Antidepressant with Renal Impairment?

A 43-year-old male with a history of major depressive disorder is referred to you by his primary care physician for management of depression with the following laboratory workup:

  • CBC with Diff: within normal range
  • Liver function test: within normal range
  • Kidney function test: moderate renal impairment.
  • Thyroid function test: within normal range.
  • EKG: normal sinus rhythm.
  • Urine Drug Screen: Negative
Which of the following antidepressant will need dosage adjustment for this patient?

Answer: (e) Mirtazapine.

Mirtazapine: Total body clearance of mirtazapine is reduced approximately 30% in patients with moderate (Clcr = 11–39 mL/min/1.73 m2 ) and approximately 50% in patients with severe (Clcr = < 10 mL/min/1.73 m2 ) renal impairment. Hence E is the correct answer.

Fluoxetine: In depressed patients on dialysis, fluoxetine administered as 20 mg once daily for 2 months produced steady-state fluoxetine and norfluoxetine plasma concentrations comparable with those seen in patients with normal renal function. Hence use of a lower or less frequent dose of fluoxetine is not routinely necessary in renally impaired patients.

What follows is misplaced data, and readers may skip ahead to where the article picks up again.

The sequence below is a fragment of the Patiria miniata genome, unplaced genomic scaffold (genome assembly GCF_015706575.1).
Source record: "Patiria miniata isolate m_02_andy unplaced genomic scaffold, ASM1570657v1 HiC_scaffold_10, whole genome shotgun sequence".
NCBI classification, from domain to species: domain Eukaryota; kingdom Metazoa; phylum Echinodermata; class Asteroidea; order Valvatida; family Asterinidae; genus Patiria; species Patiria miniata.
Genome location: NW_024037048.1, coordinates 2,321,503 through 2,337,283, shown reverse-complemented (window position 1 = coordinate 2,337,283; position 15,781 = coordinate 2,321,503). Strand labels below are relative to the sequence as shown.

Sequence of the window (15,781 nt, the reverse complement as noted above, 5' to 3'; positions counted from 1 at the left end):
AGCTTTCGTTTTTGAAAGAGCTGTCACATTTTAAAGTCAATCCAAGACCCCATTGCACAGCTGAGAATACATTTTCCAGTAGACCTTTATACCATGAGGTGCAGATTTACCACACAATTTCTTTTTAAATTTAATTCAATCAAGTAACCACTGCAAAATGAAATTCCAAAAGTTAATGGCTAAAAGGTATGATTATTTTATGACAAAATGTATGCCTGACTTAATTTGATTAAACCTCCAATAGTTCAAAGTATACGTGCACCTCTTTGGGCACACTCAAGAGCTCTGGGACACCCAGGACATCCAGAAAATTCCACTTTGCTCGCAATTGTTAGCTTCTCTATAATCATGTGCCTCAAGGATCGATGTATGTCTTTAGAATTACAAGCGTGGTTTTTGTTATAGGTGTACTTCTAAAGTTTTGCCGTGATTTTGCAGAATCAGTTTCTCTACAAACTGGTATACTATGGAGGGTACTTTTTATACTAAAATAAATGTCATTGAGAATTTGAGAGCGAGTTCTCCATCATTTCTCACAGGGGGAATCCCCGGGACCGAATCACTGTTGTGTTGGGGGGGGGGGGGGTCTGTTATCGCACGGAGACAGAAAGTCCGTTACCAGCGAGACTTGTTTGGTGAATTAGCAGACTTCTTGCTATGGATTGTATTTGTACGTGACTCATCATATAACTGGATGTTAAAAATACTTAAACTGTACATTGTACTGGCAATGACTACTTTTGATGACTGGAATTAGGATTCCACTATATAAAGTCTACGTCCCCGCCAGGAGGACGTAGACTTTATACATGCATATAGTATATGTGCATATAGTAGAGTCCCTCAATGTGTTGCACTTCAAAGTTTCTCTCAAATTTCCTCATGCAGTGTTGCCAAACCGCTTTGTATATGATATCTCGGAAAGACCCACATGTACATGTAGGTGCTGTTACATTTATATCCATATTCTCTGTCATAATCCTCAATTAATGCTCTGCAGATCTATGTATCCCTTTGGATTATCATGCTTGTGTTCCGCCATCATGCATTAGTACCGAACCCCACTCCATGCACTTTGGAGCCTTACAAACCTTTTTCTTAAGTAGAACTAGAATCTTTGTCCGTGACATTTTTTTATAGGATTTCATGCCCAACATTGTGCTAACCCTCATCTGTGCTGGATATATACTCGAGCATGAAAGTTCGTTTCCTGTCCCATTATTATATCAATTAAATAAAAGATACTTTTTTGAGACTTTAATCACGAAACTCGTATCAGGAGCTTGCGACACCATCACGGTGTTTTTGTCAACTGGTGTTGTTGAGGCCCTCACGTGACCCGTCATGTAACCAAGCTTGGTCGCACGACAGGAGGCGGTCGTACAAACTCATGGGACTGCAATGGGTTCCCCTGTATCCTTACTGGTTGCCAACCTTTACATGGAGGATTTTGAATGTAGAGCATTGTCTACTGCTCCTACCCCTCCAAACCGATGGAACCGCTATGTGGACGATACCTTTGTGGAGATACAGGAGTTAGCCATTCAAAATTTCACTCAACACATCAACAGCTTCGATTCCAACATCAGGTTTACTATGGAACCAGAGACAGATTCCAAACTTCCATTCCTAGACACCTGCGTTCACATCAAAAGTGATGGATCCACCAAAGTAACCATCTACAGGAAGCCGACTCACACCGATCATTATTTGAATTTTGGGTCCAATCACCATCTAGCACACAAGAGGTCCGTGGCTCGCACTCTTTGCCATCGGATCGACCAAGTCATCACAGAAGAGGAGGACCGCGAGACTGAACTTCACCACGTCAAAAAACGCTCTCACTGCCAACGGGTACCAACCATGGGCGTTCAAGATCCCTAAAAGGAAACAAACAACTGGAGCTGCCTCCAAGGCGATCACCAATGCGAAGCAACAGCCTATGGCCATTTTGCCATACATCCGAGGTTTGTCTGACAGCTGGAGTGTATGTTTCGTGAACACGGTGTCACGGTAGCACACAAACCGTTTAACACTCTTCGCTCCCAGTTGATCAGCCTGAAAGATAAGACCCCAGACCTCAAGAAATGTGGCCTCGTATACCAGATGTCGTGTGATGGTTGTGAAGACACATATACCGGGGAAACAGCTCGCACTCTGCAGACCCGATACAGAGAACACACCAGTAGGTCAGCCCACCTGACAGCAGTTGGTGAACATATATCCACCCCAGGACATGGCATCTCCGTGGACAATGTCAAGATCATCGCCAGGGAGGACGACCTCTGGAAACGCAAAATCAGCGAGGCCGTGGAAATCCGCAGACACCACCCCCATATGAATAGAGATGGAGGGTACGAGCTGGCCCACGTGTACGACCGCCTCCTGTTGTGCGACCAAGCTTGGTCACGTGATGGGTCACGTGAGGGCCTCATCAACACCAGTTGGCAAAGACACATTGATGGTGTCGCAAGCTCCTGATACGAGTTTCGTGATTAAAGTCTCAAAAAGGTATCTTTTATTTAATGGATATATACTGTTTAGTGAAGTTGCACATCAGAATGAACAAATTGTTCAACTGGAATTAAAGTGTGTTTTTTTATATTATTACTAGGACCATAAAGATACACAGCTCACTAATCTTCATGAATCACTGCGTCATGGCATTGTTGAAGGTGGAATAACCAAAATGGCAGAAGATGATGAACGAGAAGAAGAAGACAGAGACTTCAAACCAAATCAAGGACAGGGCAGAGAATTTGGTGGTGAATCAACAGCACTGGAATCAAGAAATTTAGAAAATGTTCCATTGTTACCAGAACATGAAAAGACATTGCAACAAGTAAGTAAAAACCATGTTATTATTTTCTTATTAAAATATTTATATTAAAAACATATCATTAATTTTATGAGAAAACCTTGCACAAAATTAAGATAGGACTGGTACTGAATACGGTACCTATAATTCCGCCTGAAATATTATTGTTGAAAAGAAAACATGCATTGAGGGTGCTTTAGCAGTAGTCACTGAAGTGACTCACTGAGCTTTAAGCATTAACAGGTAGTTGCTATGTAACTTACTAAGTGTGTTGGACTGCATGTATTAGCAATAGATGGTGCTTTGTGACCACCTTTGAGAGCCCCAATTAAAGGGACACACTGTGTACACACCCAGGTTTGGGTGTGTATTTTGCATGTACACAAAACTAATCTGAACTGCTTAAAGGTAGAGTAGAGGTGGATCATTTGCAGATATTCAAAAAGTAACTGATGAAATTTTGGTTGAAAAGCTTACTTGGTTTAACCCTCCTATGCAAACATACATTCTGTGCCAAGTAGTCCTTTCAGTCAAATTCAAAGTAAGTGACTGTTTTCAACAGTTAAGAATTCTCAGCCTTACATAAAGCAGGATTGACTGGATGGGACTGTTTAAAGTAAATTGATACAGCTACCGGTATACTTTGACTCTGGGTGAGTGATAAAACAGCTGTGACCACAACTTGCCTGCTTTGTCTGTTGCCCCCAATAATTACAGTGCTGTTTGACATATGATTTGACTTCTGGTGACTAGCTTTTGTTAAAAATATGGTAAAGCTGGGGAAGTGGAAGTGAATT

Sertraline: Sertraline is extensively metabolized and excretion of unchanged drug in urine is a minor route of elimination. Thus sertraline multiple dose pharmacokinetics appear to be unaffected by renal impairment.

Escitalopram: No dosage adjustment is necessary for patients with mild or moderate renal impairment. Lexapro should be used with caution in patients with severe renal impairment. 

Nefazodone: Renal impairment (creatinine clearances ranging from 7 to 60 mL/min/1.73m2 ) had no effect on steady-state nefazodone plasma concentrations. 

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Psychopharmacology with Renal Impairment



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